Cyclic Process

Cyclic process - work

A process that eventually returns a system to its initial state is called a cyclic process.

A process that eventually returns a system to its initial state is called a cyclic process. At the conclusion of a cycle, all the properties have the same value they had at the beginning. For such a process, the final state is the same as the initial state, and so the total internal energy change must be zero. Steam (water) that circulates through a closed cooling loop undergoes a cycle. The first law of thermodynamics is then:

dEint = 0, dQ = dW

Thus, the net work done during the process must exactly equal the net amount of energy transferred as heat. It must be noted, according to the second law of thermodynamics, not all heat provided to a cycle can be transformed into an equal amount of work, some heat rejection must take place.

Example of Cyclic Process – Brayton Cycle

first law - example - brayton cycle

Ideal Brayton cycle consist of four thermodynamic processes. Two isentropic processes and two isobaric processes.

Let assume the ideal Brayton cycle that describes the workings of a constant pressure heat engineModern gas turbine engines and airbreathing jet engines also follow the Brayton cycle. This cycle consist of four thermodynamic processes:

Ideal Brayton cycle consist of four thermodynamic processes. Two isentropic processes and two isobaric processes.

  1. isentropic compression – ambient air is drawn into the compressor, where it is pressurized (1 → 2). The work required for the compressor is given by WC = H2 – H1.
  2. isobaric heat addition – the compressed air then runs through a combustion chamber, where fuel is burned and air or another medium is heated (2 → 3). It is a constant-pressure process, since the chamber is open to flow in and out. The net heat added is given by Qadd = H- H2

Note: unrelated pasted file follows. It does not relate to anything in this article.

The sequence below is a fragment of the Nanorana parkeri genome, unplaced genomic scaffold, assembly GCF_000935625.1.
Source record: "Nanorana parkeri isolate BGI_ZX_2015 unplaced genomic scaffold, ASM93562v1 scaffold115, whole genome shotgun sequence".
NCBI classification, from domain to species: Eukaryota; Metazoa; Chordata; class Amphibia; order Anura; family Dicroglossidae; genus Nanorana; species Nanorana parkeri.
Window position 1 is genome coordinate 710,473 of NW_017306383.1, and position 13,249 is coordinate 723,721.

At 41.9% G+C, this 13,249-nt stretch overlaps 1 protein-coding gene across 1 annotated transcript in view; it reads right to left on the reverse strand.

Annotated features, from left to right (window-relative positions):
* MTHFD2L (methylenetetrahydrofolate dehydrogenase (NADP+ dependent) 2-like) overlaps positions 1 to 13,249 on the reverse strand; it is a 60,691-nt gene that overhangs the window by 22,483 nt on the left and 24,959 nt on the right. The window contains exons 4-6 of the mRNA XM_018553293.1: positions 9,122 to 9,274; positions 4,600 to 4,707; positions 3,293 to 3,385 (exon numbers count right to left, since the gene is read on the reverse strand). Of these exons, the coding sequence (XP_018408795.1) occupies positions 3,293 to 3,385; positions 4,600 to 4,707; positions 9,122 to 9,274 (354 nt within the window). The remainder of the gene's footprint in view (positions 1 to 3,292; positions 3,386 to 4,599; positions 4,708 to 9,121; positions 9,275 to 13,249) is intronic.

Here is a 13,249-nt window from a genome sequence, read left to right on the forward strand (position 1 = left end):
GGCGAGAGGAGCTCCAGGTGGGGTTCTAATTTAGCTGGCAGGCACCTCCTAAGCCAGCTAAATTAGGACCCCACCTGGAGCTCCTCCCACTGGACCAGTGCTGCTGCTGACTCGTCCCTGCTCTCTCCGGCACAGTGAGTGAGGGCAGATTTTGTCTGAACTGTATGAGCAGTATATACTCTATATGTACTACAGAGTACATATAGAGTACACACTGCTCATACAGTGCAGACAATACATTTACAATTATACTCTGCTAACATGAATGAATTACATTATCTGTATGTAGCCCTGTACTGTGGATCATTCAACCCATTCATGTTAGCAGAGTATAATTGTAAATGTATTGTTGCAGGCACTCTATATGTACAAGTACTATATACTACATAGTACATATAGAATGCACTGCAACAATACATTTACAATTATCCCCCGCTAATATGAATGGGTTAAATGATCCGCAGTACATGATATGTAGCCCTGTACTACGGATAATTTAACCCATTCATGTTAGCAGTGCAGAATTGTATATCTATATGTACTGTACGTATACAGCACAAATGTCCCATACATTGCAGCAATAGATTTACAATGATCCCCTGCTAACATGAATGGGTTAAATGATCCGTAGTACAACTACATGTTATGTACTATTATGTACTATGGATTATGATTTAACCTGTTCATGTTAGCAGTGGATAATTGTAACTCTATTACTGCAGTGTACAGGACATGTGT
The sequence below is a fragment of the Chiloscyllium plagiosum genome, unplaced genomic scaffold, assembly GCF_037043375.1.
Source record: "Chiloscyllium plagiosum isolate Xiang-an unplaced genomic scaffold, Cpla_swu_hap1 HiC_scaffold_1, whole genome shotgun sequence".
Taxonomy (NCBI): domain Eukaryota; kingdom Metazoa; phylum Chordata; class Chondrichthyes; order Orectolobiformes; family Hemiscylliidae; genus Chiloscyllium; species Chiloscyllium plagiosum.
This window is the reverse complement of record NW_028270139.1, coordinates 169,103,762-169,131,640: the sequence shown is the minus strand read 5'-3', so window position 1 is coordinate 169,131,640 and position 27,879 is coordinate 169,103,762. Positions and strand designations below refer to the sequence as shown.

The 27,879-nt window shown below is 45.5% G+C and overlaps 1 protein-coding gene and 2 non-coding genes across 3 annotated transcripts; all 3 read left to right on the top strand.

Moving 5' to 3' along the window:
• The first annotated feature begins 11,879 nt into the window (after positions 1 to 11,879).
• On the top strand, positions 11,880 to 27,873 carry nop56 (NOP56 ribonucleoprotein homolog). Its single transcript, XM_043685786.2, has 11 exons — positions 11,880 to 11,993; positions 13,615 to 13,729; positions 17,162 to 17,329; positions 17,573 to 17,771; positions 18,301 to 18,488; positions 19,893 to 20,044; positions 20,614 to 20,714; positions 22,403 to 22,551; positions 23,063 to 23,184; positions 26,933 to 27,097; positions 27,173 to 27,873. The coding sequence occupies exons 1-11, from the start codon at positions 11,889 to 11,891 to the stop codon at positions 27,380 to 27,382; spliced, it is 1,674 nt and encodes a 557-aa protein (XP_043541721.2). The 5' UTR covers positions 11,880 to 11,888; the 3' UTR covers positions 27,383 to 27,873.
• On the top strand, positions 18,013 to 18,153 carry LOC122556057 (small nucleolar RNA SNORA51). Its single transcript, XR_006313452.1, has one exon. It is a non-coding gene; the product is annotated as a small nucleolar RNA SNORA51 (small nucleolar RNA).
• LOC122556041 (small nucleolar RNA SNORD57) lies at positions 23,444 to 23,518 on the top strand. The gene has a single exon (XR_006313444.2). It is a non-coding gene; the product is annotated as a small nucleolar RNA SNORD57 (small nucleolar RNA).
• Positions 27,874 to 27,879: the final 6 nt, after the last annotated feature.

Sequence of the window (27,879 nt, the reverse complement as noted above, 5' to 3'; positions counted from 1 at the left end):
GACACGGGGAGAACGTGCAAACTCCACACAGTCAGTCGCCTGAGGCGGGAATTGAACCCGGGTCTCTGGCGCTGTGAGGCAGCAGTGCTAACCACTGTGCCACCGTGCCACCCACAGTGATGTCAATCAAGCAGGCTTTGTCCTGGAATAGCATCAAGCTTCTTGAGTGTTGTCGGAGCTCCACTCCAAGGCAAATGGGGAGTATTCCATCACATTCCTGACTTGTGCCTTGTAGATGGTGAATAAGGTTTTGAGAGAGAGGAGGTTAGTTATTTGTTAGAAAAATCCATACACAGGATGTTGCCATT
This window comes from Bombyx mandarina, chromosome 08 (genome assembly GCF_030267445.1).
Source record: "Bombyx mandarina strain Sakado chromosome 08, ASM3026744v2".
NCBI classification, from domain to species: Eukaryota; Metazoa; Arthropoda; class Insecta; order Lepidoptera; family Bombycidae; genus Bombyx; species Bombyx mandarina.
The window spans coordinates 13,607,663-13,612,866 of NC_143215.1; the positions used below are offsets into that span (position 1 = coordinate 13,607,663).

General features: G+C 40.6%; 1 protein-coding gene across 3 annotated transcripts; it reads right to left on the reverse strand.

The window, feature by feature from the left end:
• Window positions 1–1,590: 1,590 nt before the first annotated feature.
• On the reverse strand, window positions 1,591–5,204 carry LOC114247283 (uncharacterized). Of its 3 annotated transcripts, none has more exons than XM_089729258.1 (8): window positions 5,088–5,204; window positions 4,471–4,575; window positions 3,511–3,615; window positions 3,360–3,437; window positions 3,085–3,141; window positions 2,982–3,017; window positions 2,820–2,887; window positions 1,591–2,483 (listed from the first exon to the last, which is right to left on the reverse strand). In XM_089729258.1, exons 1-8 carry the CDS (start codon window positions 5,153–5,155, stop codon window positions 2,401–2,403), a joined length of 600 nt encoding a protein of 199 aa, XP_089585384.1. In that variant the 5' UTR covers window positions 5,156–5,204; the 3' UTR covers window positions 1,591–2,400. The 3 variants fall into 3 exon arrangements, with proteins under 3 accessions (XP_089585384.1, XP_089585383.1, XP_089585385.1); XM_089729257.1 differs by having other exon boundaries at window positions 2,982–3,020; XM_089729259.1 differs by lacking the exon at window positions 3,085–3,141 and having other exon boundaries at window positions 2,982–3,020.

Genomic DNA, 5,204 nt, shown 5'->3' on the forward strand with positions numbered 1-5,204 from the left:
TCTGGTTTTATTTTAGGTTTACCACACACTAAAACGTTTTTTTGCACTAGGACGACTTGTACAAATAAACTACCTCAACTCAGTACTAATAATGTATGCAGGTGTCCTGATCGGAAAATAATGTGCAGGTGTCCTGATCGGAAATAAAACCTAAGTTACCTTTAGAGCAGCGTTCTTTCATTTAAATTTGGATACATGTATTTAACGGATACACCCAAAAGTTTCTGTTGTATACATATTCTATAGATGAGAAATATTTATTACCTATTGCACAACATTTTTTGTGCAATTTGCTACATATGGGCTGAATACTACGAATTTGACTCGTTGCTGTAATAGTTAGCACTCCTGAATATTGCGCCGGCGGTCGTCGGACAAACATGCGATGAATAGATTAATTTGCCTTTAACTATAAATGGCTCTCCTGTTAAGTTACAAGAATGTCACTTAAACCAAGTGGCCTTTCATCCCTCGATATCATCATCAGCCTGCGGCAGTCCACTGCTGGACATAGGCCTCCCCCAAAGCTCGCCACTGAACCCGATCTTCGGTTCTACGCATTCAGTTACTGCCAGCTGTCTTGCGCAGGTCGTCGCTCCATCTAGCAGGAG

3. isentropic expansion – the heated, pressurized air then expands on turbine, gives up its energy. The work done by turbine is given by WT = H4 – H3
  4. isobaric heat rejection – the residual heat must be rejected in order to close the cycle. The net heat rejected is given by Qre = H- H1

As can be seen, we can describe and calculate (e.g. thermal efficiency) such cycles (similarly for Rankine cycle) using enthalpies.

See also: Thermal Efficiency of Brayton Cycle

Nuclear and Reactor Physics:

  1. J. R. Lamarsh, Introduction to Nuclear Reactor Theory, 2nd ed., Addison-Wesley, Reading, MA (1983).
  2. J. R. Lamarsh, A. J. Baratta, Introduction to Nuclear Engineering, 3d ed., Prentice-Hall, 2001, ISBN: 0-201-82498-1.
  3. W. M. Stacey, Nuclear Reactor Physics, John Wiley & Sons, 2001, ISBN: 0- 471-39127-1.
  4. Glasstone, Sesonske. Nuclear Reactor Engineering: Reactor Systems Engineering, Springer; 4th edition, 1994, ISBN: 978-0412985317
  5. W.S.C. Williams. Nuclear and Particle Physics. Clarendon Press; 1 edition, 1991, ISBN: 978-0198520467
  6. Kenneth S. Krane. Introductory Nuclear Physics, 3rd Edition, Wiley, 1987, ISBN 978-0471805533
  7. G.R.Keepin. Physics of Nuclear Kinetics. Addison-Wesley Pub. Co; 1st edition, 1965
  8. Robert Reed Burn, Introduction to Nuclear Reactor Operation, 1988.
  9. U.S. Department of Energy, Nuclear Physics and Reactor Theory. DOE Fundamentals Handbook, Volume 1 and 2. January 1993.

Advanced Reactor Physics:

  1. K. O. Ott, W. A. Bezella, Introductory Nuclear Reactor Statics, American Nuclear Society, Revised edition (1989), 1989, ISBN: 0-894-48033-2.
  2. K. O. Ott, R. J. Neuhold, Introductory Nuclear Reactor Dynamics, American Nuclear Society, 1985, ISBN: 0-894-48029-4.
  3. D. L. Hetrick, Dynamics of Nuclear Reactors, American Nuclear Society, 1993, ISBN: 0-894-48453-2. 
  4. E. E. Lewis, W. F. Miller, Computational Methods of Neutron Transport, American Nuclear Society, 1993, ISBN: 0-894-48452-4.

Another References:

  1. Car Recycling